Understanding Liver Cysts
Liver cysts, which are also referred to as hepatic cysts are solitary fluid-filled nonparasitic sacs. They are usually asymptomatic and benign in nature and are also called as simple cysts. It is essential to however, diagnosing these cyst early on, to render proper treatment to parasitic and cancerous tumors. They are often discovered during a routine abdominal imaging procedure like computed tomography (CT) or magnetic resonance imaging (MRI). Once diagnosed, treatment alternatives usually involve minimally invasive surgical techniques. It should be known that there are many cysts beyond simple cysts that are found in the liver. There are multiple cysts, parasitic cysts, cystic tumors & abscesses and treatment alternatives will vary as per the type of the cyst detected in the liver.
Simple liver cysts are congenital in presence and usually formed by abnormal bile duct cells during the embryo’s development. These liver cysts contain a bile-like fluid and are covered with a thin layer of epithelial cells. They generally measure less than 3 cm in diameter do not affect liver function and may remain asymptomatic for years. It is only when the cyst becomes enlarged, does it become a cause of worry as it can rupture or push against other organs, causing bloating, a feeling of fullness, and a sudden pain in the upper right abdominal region.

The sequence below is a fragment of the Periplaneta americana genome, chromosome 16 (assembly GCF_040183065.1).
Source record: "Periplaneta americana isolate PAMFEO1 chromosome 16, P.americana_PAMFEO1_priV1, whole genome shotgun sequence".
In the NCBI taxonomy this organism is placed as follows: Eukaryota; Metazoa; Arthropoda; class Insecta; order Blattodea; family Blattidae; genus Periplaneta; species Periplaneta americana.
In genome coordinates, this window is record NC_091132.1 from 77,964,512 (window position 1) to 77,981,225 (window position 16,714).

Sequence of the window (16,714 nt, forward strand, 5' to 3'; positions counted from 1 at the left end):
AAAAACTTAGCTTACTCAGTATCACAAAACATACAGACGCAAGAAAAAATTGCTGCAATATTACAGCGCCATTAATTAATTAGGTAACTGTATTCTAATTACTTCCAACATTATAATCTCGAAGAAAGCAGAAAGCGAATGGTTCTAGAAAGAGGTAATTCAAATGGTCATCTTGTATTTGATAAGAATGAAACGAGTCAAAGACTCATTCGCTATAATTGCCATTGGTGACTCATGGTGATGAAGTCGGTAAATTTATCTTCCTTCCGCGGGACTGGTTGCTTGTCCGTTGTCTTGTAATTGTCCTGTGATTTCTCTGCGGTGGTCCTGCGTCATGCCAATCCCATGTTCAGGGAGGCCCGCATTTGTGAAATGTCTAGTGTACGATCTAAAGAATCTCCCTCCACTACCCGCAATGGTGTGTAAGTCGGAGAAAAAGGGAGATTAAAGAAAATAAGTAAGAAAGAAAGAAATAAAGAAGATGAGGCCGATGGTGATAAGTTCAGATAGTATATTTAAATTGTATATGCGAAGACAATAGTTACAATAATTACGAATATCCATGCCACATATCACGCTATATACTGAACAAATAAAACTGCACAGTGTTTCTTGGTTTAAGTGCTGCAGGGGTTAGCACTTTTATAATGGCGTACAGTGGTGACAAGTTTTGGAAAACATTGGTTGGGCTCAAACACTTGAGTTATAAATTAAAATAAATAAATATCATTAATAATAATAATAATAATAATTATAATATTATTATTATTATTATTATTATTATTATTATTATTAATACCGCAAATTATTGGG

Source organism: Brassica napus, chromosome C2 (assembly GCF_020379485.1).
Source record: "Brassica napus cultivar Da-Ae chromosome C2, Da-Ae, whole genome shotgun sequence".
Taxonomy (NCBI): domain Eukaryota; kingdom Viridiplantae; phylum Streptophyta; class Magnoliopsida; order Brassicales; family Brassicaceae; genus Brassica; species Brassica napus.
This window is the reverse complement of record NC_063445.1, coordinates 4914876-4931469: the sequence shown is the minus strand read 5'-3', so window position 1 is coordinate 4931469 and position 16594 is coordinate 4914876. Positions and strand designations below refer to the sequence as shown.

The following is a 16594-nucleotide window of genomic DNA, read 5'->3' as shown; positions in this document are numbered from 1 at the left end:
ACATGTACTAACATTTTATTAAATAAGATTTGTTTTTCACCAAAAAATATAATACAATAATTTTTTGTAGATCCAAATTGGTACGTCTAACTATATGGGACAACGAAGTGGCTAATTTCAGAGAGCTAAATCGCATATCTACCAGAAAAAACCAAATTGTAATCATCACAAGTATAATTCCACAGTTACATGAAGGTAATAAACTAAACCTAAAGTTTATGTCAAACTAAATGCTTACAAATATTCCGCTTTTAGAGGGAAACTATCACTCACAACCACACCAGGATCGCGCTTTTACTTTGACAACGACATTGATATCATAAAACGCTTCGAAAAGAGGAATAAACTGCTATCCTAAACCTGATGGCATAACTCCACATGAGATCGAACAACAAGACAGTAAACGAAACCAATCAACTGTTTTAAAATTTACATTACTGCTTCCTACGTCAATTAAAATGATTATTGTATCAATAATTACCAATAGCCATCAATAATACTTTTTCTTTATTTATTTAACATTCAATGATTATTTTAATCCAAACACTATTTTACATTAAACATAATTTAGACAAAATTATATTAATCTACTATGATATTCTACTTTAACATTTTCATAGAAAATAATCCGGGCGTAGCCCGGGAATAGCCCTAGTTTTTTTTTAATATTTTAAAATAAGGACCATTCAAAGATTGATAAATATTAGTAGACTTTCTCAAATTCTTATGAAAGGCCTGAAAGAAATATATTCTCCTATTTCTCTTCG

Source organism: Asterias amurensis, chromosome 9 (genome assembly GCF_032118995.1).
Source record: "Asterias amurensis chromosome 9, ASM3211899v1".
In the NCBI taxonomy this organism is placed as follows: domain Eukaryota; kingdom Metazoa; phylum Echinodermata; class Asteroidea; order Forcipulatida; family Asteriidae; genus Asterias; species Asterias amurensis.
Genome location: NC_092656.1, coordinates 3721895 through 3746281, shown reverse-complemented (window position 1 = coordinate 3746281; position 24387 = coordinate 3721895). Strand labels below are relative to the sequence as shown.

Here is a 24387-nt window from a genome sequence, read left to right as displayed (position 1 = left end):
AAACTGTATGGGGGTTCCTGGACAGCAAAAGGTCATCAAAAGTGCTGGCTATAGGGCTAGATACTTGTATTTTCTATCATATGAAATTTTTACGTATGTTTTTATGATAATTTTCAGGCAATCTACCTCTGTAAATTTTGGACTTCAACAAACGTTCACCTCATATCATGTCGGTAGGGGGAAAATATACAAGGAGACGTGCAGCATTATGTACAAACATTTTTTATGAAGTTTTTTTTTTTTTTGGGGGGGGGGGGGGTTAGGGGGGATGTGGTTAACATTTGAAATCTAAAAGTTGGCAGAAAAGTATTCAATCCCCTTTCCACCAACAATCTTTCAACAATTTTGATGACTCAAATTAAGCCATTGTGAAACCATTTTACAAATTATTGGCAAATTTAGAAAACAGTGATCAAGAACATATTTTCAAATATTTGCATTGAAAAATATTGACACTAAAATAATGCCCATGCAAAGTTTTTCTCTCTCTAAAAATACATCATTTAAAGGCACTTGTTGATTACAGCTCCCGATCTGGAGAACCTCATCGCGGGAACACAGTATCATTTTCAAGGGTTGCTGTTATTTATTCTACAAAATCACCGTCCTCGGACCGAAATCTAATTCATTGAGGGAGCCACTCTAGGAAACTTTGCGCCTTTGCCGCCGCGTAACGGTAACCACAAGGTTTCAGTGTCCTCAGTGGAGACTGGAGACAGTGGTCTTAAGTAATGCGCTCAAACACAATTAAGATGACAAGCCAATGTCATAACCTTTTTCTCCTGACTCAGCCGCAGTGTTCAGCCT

Amongst the other liver cysts, Parasitic cysts are quite common and are caused by infection caused by species of tapeworm. Human beings are infected by consumption of the parasite’s eggs found commonly in excrement of the animal s like sheep and dogs. Parasitic cysts cause fever, bloody sputum, and severe skin itching.
Cystadenoma and Cystadenocarcinoma are other types of cysts that represent benign and cancerous cystic tumors, respectively. Cystadenomas resemble simple cysts in that they are of epithelial origin and present from birth. However, the exact mechanism by which benign cysts become cancerous is unknown and subject to further research. Cystadenocarcinomas have a slow growth.
Most cysts do not require treatment and may subside or get removed on their own. The ones that become cancerous or enlarged in size may have to be removed surgically. Fluid drainage may also be performed, but the effect is only temporary.